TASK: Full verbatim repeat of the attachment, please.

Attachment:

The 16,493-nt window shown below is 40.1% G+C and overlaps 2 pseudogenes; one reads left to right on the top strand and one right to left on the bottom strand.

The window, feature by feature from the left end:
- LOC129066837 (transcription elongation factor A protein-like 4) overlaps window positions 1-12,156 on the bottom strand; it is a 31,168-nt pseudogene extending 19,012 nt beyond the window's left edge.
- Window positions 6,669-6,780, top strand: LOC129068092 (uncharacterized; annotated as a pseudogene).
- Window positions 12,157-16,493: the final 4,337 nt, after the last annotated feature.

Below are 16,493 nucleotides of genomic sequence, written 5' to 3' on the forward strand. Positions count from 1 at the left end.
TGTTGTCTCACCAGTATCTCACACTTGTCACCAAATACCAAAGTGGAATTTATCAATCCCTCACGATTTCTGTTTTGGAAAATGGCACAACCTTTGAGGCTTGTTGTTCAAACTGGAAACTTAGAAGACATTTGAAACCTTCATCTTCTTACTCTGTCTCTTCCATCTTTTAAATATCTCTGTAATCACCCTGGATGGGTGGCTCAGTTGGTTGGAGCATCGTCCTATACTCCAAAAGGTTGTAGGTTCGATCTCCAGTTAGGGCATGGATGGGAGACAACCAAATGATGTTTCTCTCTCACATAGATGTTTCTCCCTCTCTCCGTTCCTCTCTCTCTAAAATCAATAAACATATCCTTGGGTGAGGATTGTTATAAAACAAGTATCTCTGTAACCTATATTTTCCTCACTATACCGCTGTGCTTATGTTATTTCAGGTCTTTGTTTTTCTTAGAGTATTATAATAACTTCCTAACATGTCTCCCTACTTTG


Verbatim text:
The 16,493-nt window shown below is 40.1% G+C and overlaps 2 pseudogenes; one reads left to right on the top strand and one right to left on the bottom strand.

The window, feature by feature from the left end:
- LOC129066837 (transcription elongation factor A protein-like 4) overlaps window positions 1-12,156 on the bottom strand; it is a 31,168-nt pseudogene extending 19,012 nt beyond the window's left edge.
- Window positions 6,669-6,780, top strand: LOC129068092 (uncharacterized; annotated as a pseudogene).
- Window positions 12,157-16,493: the final 4,337 nt, after the last annotated feature.

Below are 16,493 nucleotides of genomic sequence, written 5' to 3' on the forward strand. Positions count from 1 at the left end.
TGTTGTCTCACCAGTATCTCACACTTGTCACCAAATACCAAAGTGGAATTTATCAATCCCTCACGATTTCTGTTTTGGAAAATGGCACAACCTTTGAGGCTTGTTGTTCAAACTGGAAACTTAGAAGACATTTGAAACCTTCATCTTCTTACTCTGTCTCTTCCATCTTTTAAATATCTCTGTAATCACCCTGGATGGGTGGCTCAGTTGGTTGGAGCATCGTCCTATACTCCAAAAGGTTGTAGGTTCGATCTCCAGTTAGGGCATGGATGGGAGACAACCAAATGATGTTTCTCTCTCACATAGATGTTTCTCCCTCTCTCCGTTCCTCTCTCTCTAAAATCAATAAACATATCCTTGGGTGAGGATTGTTATAAAACAAGTATCTCTGTAACCTATATTTTCCTCACTATACCGCTGTGCTTATGTTATTTCAGGTCTTTGTTTTTCTTAGAGTATTATAATAACTTCCTAACATGTCTCCCTACTTTG